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Plutocrats and the Coming Order

Winter 2010 Features

Plutocrats and the Coming Order

plutocratsHow a flat world has yielded uneven fruits, sowing the seeds of democratic discontent

The big challenge of this new decade will be coping with the emergence of a global plutocracy – the hyper-educated, internationally-minded meritocrats who have been the chief beneficiaries of globalization and the technological revolution.

The rise of the plutocracy is an unexpected and still seldom noted consequence of the powerful political and economic changes shaping this young century. These revolutions – the collapse of communism, the spread of economic globalization, and the onset of the internet and mass computing – were, after all, about breaking barriers. The Berlin Wall fell; trade restrictions were eased; technology made information and communication free, or nearly so.

Thomas Friedman was right: as these political, economic and social barricades came down, the world really did become flatter. Older, established institutions – ranging from the music business, to traditional media, to Detroit carmakers – found themselves outmanoeuvered and outpriced by entrepreneurs in Silicon Valley, Mumbai and Shanghai.

Even in finance, which brought the phrase ‘too big to fail’ into the public discourse, smart insurgents have been outplaying – and outearning – corporate armies. Lloyd Blankfein, whose commercially brilliant leadership of Goldman Sachs earned him the Financial Times’ acknowledgment as Man of the Year, had a good war. But John Paulson, the hedge fund manager who shorted subprime, emerged from the crisis a billionaire.

We live in an age of unprecedented opportunity for the smartest, the most persistent and the most cunning among us – and, incredibly, today’s Horatio Algers are getting their start not just in Harvard dorm rooms, but also in the software centres of Bangalore and the oil fields of Siberia.

Our cultural reflex is to assume that this weakening of old hierarchies and the removal of traditional bars to economic and social entry will have an egalitarian effect: just think about the fondly recalled Little-House-on-the-Prairie equality of the American frontier, in contrast with the gently mocked My-Fair-Lady divisions of the old world. This time around, though, the same forces that have allowed the super-talented to claim a reward that is richer, and can be earned more swiftly, than ever before have also made society as a whole more unequal.

One dynamic at work is the winner-take-all effect of globalization and its enabling technologies: today, the gap between Oprah Winfrey and Chicago’s third or fourth best talk show host is far greater than it would have been 40 years ago. Nor does this superstar commercial logic apply only to media or sports celebrities. As companies become bigger, and the corporate environment more relentlessly competitive, and as the financial return on the very best decision and its execution consequently increases, the value to shareholders of hiring the best possible CEO – rather than, say, the fifth or sixth best candidate – has become greater, driving up the salaries of chief executives.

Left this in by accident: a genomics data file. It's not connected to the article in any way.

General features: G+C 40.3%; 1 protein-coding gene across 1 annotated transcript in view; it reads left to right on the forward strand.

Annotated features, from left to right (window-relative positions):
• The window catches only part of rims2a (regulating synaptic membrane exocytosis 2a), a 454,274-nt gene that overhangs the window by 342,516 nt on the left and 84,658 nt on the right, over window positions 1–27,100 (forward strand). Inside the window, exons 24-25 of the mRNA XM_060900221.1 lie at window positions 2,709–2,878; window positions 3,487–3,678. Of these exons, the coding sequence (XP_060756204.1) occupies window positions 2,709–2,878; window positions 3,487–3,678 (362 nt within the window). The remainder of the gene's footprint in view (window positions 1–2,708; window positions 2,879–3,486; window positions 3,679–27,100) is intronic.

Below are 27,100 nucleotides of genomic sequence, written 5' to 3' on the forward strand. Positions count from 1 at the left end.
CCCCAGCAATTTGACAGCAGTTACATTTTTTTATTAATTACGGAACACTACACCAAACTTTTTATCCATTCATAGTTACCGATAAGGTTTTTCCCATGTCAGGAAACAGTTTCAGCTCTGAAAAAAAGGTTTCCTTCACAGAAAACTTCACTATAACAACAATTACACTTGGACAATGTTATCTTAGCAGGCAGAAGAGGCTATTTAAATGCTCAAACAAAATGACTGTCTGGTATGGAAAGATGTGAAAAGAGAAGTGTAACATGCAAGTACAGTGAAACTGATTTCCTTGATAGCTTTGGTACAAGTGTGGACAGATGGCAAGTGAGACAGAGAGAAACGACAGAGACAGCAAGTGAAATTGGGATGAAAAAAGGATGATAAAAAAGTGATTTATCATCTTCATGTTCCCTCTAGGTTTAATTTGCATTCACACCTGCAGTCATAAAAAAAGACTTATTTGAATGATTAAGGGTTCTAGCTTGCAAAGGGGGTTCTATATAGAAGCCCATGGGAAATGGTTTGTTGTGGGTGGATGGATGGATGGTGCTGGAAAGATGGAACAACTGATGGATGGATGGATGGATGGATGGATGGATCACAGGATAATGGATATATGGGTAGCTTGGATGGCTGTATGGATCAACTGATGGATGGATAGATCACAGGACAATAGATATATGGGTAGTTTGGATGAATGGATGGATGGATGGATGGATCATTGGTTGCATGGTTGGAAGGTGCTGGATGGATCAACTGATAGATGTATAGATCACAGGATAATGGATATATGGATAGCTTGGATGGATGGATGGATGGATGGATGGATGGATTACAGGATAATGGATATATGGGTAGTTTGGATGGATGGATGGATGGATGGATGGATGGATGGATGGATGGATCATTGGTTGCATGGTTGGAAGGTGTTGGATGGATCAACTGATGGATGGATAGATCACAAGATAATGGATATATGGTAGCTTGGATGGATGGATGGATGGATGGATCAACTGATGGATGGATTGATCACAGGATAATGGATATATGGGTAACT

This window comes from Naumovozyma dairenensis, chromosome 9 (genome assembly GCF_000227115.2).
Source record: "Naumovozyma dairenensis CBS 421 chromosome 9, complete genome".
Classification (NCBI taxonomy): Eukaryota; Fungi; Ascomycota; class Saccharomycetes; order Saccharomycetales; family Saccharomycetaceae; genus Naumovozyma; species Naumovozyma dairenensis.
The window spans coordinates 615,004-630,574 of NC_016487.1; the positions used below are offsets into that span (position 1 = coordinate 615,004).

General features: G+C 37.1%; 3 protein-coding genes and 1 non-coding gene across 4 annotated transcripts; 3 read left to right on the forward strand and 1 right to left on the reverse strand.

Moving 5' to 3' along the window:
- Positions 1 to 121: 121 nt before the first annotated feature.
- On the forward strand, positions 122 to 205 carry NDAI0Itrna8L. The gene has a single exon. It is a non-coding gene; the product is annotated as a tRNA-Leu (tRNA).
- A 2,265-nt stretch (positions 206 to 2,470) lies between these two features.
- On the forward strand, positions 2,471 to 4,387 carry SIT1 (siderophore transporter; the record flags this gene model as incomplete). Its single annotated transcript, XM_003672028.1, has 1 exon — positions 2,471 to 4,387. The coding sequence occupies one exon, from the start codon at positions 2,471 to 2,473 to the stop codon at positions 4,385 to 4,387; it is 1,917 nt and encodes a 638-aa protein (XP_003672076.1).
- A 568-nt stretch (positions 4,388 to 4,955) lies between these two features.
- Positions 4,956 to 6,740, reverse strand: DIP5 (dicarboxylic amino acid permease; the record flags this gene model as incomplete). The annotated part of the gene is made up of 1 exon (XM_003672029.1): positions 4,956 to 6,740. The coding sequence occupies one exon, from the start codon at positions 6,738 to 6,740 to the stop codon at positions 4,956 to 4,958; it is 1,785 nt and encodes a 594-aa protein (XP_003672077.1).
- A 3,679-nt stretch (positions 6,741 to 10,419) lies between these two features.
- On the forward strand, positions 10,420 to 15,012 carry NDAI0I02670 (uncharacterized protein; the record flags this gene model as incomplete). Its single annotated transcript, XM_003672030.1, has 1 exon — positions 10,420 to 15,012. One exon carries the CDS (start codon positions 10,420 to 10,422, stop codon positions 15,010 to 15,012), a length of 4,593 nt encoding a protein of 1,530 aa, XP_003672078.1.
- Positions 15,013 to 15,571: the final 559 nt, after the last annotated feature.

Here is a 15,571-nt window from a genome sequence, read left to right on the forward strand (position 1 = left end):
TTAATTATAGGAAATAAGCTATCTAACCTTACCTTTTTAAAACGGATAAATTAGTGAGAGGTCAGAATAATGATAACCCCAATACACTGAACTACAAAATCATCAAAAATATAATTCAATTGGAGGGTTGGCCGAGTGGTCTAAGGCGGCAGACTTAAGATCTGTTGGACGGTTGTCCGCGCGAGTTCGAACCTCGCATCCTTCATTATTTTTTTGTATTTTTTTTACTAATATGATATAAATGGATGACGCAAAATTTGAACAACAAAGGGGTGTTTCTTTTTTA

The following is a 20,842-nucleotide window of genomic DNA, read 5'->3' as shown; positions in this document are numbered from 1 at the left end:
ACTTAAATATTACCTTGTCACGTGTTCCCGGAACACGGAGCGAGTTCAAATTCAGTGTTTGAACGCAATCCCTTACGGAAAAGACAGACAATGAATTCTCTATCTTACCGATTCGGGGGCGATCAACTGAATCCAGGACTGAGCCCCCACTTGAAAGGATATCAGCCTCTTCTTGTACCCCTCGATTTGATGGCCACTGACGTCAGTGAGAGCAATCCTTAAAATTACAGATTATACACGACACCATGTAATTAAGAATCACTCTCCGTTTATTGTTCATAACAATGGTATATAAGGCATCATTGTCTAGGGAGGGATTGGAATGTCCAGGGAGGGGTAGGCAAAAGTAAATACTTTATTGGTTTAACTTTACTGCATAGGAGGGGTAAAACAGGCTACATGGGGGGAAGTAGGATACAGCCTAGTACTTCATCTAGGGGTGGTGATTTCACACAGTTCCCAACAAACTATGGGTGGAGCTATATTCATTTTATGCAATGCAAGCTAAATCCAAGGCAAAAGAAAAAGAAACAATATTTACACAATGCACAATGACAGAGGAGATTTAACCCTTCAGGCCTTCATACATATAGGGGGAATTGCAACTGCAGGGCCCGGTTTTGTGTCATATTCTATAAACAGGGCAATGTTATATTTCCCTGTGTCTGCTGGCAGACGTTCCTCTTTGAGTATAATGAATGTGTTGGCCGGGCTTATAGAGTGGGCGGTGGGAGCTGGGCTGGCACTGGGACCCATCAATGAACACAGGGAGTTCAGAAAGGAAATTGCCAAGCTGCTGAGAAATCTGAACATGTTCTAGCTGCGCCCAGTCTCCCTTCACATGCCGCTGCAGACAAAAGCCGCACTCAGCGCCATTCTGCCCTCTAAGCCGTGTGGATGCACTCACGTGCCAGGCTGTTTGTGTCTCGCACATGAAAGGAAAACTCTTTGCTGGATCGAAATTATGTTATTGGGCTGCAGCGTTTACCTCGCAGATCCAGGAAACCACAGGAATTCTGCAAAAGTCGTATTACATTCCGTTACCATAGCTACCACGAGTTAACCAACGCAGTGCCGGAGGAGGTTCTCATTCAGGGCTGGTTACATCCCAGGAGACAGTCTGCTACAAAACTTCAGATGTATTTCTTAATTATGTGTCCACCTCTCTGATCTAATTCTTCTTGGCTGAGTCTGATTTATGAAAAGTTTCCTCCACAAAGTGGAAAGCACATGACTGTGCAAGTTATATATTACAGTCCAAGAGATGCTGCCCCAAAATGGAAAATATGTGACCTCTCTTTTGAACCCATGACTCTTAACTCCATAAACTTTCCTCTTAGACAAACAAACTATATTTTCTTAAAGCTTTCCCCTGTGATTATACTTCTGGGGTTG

Another force at play is what one might call the premium on responding to revolution. We live in a time of swift – and possibly accelerating – change to the business environment. Rapid and disruptive technological innovation is transforming everything from manufacturing, to retail, to logistics, to telecommunications, to entertainment – and the pace of this transformation shows no sign of letting up. The collapse of communism and the subsequent economic liberalization in India and China brought equally dramatic transformations to those parts of the world, and powerful knock-on effects everywhere else. Possibly as a result of these forces, the business cycle seems to have become more violent and fast-moving: the Asian and Russian crises, and the collapse of Long-Term Capital Management in 1998, were followed just a few years later by the bursting of the technology bubble, and just a few years after that by the 2007-2008 credit crunch and financial crisis.

Our era of outsized change has created outsized opportunities for people with the temperament and savvy to seize them. Russia’s oligarchs became billionaires within a decade by spotting the possibilities created by the collapse of communism, and ruthlessly exploiting them. Software geeks smart enough to invent the latest new thing have earned fortunes almost as quickly. Hedge fund managers in Greenwich, Connecticut and London’s Mayfair with the insight to ride these revolutions have made a killing, too.

Meanwhile, the vast majority of us, who may be superbly skilled at our business-as-usual jobs, and work at them doggedly, not only miss these windfalls, but have in many cases found our professions, our companies and even our life’s savings destroyed by the same forces that have enriched and empowered the plutocracy. Both globalization and technology have had a punishing impact on those without the intellect or luck or chutzpah to profit from them: median wages have stagnated, as machines and developing world workers have pushed down the value of low-skilled labour in the West.